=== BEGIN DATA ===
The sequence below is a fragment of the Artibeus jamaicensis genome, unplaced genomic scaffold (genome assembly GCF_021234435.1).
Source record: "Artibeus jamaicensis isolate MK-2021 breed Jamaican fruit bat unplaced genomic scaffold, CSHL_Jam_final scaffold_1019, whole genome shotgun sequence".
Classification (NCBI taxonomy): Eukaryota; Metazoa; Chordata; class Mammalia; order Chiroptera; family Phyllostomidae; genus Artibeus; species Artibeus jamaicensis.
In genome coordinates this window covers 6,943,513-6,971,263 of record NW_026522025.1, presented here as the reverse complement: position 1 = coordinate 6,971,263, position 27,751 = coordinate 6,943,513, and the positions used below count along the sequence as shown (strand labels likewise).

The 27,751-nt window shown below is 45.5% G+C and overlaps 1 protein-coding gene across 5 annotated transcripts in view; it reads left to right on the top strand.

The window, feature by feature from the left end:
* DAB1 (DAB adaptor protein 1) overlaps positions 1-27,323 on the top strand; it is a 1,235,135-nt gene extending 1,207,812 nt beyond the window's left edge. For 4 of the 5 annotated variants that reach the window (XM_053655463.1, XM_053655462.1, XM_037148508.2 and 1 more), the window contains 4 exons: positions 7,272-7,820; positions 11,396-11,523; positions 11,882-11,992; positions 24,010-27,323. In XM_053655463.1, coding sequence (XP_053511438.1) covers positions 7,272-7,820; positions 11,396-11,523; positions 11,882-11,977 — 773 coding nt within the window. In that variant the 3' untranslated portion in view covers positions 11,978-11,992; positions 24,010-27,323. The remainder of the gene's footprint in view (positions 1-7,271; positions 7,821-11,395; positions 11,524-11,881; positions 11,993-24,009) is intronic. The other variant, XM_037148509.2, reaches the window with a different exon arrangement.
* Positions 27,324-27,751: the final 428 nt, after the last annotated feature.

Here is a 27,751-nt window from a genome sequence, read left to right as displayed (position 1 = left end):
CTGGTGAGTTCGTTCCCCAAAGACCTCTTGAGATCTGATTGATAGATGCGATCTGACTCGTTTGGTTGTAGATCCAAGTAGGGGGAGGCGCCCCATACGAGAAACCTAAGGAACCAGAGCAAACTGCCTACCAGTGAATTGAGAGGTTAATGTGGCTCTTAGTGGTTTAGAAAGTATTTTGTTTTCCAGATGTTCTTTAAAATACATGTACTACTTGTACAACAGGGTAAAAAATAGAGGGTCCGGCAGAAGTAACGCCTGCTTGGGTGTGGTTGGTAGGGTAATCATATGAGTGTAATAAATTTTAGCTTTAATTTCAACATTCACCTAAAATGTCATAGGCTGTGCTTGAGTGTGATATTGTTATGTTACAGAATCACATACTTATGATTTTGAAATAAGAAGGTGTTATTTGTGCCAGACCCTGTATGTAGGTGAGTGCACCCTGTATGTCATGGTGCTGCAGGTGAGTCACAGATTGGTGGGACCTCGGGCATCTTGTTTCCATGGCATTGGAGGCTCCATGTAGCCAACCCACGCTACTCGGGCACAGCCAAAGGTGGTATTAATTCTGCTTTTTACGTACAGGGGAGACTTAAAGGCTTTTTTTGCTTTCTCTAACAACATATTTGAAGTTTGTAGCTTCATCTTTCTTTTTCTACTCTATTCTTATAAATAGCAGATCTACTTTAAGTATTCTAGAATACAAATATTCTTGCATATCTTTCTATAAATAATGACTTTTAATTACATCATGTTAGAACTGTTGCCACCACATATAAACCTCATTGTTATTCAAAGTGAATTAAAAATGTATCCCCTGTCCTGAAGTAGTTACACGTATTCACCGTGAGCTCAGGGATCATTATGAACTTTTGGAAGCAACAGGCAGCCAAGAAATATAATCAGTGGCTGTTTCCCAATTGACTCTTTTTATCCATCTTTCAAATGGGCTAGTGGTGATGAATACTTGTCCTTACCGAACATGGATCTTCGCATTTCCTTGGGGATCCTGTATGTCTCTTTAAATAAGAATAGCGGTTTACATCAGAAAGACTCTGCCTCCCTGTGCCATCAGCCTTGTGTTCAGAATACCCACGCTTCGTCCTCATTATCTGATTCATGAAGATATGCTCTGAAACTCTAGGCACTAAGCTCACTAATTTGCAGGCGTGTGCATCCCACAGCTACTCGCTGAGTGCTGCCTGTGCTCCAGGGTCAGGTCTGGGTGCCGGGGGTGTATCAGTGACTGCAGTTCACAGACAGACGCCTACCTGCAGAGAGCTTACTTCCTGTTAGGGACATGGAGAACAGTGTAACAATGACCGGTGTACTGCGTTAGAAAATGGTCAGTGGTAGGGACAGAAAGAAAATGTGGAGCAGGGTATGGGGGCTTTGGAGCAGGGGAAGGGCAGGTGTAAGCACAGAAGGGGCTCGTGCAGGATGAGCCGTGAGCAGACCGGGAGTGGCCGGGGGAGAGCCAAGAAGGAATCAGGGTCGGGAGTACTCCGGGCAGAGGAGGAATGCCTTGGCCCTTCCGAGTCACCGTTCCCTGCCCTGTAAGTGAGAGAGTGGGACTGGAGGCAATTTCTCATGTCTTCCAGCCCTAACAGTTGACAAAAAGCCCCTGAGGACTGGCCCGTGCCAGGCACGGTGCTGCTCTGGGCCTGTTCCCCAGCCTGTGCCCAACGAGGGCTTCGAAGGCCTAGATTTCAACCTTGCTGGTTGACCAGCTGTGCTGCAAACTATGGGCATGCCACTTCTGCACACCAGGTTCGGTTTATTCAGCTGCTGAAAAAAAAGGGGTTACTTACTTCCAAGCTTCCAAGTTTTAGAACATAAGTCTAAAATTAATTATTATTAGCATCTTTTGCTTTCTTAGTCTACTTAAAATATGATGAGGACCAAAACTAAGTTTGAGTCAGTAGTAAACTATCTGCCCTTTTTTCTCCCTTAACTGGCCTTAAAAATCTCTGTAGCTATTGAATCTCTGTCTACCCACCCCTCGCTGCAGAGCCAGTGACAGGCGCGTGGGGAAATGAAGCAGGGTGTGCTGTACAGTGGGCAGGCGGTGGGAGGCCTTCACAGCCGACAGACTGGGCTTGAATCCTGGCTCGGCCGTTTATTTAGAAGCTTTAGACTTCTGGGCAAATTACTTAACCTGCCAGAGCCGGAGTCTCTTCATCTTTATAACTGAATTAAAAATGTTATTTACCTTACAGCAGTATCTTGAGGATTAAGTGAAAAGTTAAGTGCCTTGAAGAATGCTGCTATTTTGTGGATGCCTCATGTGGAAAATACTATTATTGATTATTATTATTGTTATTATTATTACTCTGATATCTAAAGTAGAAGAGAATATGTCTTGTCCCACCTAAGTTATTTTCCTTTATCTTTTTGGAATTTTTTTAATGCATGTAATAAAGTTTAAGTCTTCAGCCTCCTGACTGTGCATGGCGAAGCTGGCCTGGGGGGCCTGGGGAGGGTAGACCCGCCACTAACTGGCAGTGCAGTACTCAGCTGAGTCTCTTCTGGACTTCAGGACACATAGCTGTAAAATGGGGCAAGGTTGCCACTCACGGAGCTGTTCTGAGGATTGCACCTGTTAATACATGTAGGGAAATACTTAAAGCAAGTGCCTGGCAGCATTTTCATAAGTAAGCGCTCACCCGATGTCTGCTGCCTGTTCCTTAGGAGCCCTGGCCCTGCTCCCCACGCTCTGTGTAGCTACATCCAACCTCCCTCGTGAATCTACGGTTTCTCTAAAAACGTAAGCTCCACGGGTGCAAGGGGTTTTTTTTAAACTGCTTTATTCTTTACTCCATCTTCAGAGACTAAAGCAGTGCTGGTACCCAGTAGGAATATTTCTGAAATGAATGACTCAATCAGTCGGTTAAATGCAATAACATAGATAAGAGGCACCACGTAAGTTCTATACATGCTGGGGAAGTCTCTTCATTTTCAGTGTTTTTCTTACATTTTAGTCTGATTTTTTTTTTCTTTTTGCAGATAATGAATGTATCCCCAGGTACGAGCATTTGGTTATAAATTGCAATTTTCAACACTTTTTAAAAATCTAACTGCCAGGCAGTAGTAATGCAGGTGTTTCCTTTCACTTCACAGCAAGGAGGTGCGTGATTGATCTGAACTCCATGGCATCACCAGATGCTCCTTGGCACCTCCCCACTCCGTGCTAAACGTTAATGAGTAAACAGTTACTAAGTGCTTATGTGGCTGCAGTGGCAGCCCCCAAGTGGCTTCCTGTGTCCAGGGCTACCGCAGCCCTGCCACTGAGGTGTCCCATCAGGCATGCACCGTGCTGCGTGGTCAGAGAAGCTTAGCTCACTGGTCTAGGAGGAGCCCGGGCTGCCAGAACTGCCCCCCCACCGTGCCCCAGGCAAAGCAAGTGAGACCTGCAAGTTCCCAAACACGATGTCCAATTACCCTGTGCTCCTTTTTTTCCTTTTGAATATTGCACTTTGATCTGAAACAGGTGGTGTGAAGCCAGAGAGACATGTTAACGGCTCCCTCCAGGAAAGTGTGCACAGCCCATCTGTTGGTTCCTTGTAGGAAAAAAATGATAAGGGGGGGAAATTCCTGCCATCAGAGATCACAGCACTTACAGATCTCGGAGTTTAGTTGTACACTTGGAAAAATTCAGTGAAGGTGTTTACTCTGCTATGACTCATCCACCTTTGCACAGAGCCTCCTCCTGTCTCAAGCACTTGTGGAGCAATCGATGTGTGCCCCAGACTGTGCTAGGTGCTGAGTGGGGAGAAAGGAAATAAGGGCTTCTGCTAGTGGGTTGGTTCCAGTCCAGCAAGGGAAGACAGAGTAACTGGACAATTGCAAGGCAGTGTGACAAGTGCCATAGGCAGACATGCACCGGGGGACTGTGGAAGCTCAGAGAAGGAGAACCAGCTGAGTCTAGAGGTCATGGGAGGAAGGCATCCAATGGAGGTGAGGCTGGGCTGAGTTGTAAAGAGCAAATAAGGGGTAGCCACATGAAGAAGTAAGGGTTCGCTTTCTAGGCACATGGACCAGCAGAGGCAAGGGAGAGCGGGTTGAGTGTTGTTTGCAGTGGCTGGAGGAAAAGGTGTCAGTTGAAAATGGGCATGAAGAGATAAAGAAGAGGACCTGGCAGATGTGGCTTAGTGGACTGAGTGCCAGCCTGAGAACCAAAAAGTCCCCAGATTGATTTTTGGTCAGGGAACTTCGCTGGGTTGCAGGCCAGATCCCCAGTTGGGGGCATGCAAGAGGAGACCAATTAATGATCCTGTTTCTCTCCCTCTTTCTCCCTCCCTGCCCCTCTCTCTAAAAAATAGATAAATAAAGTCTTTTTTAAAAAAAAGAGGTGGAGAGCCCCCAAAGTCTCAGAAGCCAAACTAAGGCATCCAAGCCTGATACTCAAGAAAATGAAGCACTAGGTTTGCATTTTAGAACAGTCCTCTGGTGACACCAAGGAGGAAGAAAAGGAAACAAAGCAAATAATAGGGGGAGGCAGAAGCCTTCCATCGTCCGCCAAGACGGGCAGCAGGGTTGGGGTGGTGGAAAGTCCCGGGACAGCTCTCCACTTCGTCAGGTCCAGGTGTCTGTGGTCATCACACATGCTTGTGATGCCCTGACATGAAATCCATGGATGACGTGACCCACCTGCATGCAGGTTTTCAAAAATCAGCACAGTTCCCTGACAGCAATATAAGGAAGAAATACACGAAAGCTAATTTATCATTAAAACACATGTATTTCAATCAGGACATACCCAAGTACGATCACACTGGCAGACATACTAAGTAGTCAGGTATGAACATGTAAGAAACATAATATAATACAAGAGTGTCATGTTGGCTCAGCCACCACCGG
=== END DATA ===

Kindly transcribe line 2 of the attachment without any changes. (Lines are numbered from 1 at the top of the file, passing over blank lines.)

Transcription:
Source record: "Artibeus jamaicensis isolate MK-2021 breed Jamaican fruit bat unplaced genomic scaffold, CSHL_Jam_final scaffold_1019, whole genome shotgun sequence".